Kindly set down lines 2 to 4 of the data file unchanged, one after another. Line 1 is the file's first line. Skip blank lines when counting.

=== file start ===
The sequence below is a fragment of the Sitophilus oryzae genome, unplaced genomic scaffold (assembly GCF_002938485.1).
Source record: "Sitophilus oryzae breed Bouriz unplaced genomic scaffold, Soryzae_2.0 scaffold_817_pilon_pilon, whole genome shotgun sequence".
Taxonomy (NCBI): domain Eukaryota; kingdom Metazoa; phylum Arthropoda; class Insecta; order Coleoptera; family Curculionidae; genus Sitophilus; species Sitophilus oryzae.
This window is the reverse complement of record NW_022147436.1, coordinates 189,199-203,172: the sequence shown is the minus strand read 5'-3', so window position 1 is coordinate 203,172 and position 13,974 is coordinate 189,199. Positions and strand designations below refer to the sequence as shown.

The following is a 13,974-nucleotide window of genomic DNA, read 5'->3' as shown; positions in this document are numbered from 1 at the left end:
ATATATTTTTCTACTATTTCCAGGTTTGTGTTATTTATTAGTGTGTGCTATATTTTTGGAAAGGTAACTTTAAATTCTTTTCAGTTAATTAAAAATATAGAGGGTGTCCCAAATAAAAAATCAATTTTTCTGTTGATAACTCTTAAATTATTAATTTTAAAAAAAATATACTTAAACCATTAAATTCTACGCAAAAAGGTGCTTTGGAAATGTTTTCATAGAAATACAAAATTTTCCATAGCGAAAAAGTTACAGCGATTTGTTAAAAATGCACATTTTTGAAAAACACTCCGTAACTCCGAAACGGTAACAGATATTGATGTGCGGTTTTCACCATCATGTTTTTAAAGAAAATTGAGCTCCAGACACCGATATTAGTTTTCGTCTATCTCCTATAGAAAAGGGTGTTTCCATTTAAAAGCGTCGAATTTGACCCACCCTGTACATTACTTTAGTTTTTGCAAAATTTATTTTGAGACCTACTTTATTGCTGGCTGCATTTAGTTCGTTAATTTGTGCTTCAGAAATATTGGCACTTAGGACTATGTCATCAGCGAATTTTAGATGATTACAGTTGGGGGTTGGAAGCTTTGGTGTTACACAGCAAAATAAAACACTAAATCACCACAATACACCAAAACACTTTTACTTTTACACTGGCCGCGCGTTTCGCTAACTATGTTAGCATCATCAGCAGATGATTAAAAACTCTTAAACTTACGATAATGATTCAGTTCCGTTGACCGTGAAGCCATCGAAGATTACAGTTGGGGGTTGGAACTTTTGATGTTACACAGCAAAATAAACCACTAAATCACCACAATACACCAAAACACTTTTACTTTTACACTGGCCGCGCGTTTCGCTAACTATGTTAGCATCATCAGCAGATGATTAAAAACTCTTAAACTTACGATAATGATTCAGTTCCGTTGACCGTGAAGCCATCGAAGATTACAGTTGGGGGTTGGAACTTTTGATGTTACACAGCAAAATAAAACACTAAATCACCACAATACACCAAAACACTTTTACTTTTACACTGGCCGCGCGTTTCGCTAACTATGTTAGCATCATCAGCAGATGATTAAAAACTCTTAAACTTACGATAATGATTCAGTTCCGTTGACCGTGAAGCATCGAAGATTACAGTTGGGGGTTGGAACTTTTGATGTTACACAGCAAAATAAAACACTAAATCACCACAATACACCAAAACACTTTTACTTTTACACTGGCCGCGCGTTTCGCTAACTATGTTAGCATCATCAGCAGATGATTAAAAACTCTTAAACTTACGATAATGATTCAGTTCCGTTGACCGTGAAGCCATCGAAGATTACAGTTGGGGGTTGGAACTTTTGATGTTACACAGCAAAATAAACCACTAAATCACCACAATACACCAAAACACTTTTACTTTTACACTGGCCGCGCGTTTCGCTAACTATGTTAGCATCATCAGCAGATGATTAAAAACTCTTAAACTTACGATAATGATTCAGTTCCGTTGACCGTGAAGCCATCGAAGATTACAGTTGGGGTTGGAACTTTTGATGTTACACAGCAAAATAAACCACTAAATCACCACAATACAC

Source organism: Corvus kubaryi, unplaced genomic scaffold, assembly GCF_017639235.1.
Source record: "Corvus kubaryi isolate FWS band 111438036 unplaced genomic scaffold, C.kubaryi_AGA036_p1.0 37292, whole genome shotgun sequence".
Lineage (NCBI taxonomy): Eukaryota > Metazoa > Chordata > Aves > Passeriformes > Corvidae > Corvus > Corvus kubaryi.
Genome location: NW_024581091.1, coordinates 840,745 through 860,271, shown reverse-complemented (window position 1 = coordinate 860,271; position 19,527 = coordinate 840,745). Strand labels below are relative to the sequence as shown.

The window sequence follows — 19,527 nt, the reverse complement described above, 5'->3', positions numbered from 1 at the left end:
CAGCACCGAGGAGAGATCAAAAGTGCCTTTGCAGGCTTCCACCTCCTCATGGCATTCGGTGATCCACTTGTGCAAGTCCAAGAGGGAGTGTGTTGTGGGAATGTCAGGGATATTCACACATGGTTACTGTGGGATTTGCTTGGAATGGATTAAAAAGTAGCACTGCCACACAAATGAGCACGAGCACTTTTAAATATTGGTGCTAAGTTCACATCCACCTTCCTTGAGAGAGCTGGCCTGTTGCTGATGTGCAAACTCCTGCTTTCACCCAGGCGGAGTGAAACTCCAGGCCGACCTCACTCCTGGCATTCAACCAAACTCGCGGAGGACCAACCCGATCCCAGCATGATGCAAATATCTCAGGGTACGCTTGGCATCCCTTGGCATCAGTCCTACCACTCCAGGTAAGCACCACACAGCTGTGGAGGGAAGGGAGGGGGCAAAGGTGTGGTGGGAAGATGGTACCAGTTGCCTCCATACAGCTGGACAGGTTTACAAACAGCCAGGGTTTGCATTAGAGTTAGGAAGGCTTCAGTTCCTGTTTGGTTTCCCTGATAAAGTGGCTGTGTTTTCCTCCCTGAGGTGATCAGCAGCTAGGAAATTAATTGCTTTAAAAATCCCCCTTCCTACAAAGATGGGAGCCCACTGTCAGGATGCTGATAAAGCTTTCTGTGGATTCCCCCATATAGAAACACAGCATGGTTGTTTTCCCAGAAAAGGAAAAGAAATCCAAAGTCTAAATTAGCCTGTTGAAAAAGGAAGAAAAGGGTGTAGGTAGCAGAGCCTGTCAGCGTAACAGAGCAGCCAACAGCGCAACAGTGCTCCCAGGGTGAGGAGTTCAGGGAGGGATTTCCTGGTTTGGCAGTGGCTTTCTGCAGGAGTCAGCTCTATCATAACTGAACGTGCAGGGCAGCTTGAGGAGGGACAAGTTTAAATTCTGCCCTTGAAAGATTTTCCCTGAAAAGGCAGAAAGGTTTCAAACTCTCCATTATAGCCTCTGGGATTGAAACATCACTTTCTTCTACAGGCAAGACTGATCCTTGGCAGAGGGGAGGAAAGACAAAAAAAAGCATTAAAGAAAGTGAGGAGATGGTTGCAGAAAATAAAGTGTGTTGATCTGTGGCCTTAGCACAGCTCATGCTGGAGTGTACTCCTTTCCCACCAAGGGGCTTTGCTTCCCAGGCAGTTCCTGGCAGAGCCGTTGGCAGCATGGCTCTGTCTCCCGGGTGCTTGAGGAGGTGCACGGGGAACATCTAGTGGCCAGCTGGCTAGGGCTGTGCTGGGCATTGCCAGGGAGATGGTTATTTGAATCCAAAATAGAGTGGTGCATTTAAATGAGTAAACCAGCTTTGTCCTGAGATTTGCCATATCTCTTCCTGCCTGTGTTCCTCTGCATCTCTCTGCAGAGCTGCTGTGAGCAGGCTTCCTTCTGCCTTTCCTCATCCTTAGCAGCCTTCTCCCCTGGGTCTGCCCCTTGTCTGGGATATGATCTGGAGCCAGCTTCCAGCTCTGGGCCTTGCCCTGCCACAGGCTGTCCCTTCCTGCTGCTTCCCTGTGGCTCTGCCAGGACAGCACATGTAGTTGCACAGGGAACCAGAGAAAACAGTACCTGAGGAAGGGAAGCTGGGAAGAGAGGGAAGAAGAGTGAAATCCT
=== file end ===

Source record: "Sitophilus oryzae breed Bouriz unplaced genomic scaffold, Soryzae_2.0 scaffold_817_pilon_pilon, whole genome shotgun sequence".
Taxonomy (NCBI): domain Eukaryota; kingdom Metazoa; phylum Arthropoda; class Insecta; order Coleoptera; family Curculionidae; genus Sitophilus; species Sitophilus oryzae.
This window is the reverse complement of record NW_022147436.1, coordinates 189,199-203,172: the sequence shown is the minus strand read 5'-3', so window position 1 is coordinate 203,172 and position 13,974 is coordinate 189,199. Positions and strand designations below refer to the sequence as shown.